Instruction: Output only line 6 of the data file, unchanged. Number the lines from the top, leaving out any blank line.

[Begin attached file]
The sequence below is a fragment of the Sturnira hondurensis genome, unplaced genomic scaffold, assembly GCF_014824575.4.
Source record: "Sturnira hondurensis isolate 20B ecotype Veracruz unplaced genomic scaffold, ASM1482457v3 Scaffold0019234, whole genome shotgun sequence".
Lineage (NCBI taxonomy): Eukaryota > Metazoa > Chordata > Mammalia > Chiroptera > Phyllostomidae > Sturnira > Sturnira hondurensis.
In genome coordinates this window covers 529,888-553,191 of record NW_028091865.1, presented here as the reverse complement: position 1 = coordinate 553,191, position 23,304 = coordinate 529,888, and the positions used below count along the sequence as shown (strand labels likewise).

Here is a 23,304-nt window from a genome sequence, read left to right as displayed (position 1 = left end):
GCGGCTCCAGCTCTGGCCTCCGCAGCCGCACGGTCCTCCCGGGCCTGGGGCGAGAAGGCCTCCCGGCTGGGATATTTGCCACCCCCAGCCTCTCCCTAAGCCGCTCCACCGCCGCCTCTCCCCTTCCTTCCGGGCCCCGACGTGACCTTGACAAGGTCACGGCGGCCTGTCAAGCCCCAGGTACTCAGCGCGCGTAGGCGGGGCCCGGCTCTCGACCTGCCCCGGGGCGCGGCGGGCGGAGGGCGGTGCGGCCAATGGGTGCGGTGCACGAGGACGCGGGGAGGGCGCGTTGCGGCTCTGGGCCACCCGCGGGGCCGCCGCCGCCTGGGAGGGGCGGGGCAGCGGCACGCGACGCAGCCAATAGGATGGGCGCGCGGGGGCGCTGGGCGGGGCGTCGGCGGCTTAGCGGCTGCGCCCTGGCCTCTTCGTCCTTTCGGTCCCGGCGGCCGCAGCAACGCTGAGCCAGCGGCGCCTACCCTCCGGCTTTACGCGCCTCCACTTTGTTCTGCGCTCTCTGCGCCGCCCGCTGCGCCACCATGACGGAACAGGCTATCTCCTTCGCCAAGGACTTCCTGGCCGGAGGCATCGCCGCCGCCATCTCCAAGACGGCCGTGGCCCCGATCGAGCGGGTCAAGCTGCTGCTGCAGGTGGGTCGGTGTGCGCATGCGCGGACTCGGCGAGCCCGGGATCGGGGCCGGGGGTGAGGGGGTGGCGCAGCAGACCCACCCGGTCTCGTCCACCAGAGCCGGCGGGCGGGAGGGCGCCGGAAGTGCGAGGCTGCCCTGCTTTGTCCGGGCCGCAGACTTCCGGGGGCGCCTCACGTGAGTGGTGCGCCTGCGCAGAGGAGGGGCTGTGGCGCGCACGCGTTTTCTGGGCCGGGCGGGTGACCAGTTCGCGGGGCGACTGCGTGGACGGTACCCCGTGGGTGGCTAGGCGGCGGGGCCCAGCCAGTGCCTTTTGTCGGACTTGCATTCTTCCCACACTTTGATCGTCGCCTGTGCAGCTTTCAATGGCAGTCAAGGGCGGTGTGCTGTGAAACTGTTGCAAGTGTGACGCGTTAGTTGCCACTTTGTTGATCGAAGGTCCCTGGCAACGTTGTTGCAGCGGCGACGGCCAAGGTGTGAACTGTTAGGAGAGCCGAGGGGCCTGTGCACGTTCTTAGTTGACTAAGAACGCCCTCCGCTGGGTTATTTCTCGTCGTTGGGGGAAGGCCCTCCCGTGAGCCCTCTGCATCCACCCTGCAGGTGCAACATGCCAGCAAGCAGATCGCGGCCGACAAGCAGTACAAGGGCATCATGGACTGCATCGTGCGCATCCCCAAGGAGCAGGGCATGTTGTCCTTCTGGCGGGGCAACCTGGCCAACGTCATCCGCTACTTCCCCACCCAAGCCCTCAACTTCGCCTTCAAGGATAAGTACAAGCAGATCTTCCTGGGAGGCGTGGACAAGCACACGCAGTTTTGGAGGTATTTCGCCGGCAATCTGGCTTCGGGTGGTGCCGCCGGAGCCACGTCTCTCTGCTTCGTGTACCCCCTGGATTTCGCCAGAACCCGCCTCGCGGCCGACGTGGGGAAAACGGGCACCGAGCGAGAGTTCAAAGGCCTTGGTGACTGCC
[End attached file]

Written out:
GCGGCTCCAGCTCTGGCCTCCGCAGCCGCACGGTCCTCCCGGGCCTGGGGCGAGAAGGCCTCCCGGCTGGGATATTTGCCACCCCCAGCCTCTCCCTAAGCCGCTCCACCGCCGCCTCTCCCCTTCCTTCCGGGCCCCGACGTGACCTTGACAAGGTCACGGCGGCCTGTCAAGCCCCAGGTACTCAGCGCGCGTAGGCGGGGCCCGGCTCTCGACCTGCCCCGGGGCGCGGCGGGCGGAGGGCGGTGCGGCCAATGGGTGCGGTGCACGAGGACGCGGGGAGGGCGCGTTGCGGCTCTGGGCCACCCGCGGGGCCGCCGCCGCCTGGGAGGGGCGGGGCAGCGGCACGCGACGCAGCCAATAGGATGGGCGCGCGGGGGCGCTGGGCGGGGCGTCGGCGGCTTAGCGGCTGCGCCCTGGCCTCTTCGTCCTTTCGGTCCCGGCGGCCGCAGCAACGCTGAGCCAGCGGCGCCTACCCTCCGGCTTTACGCGCCTCCACTTTGTTCTGCGCTCTCTGCGCCGCCCGCTGCGCCACCATGACGGAACAGGCTATCTCCTTCGCCAAGGACTTCCTGGCCGGAGGCATCGCCGCCGCCATCTCCAAGACGGCCGTGGCCCCGATCGAGCGGGTCAAGCTGCTGCTGCAGGTGGGTCGGTGTGCGCATGCGCGGACTCGGCGAGCCCGGGATCGGGGCCGGGGGTGAGGGGGTGGCGCAGCAGACCCACCCGGTCTCGTCCACCAGAGCCGGCGGGCGGGAGGGCGCCGGAAGTGCGAGGCTGCCCTGCTTTGTCCGGGCCGCAGACTTCCGGGGGCGCCTCACGTGAGTGGTGCGCCTGCGCAGAGGAGGGGCTGTGGCGCGCACGCGTTTTCTGGGCCGGGCGGGTGACCAGTTCGCGGGGCGACTGCGTGGACGGTACCCCGTGGGTGGCTAGGCGGCGGGGCCCAGCCAGTGCCTTTTGTCGGACTTGCATTCTTCCCACACTTTGATCGTCGCCTGTGCAGCTTTCAATGGCAGTCAAGGGCGGTGTGCTGTGAAACTGTTGCAAGTGTGACGCGTTAGTTGCCACTTTGTTGATCGAAGGTCCCTGGCAACGTTGTTGCAGCGGCGACGGCCAAGGTGTGAACTGTTAGGAGAGCCGAGGGGCCTGTGCACGTTCTTAGTTGACTAAGAACGCCCTCCGCTGGGTTATTTCTCGTCGTTGGGGGAAGGCCCTCCCGTGAGCCCTCTGCATCCACCCTGCAGGTGCAACATGCCAGCAAGCAGATCGCGGCCGACAAGCAGTACAAGGGCATCATGGACTGCATCGTGCGCATCCCCAAGGAGCAGGGCATGTTGTCCTTCTGGCGGGGCAACCTGGCCAACGTCATCCGCTACTTCCCCACCCAAGCCCTCAACTTCGCCTTCAAGGATAAGTACAAGCAGATCTTCCTGGGAGGCGTGGACAAGCACACGCAGTTTTGGAGGTATTTCGCCGGCAATCTGGCTTCGGGTGGTGCCGCCGGAGCCACGTCTCTCTGCTTCGTGTACCCCCTGGATTTCGCCAGAACCCGCCTCGCGGCCGACGTGGGGAAAACGGGCACCGAGCGAGAGTTCAAAGGCCTTGGTGACTGCC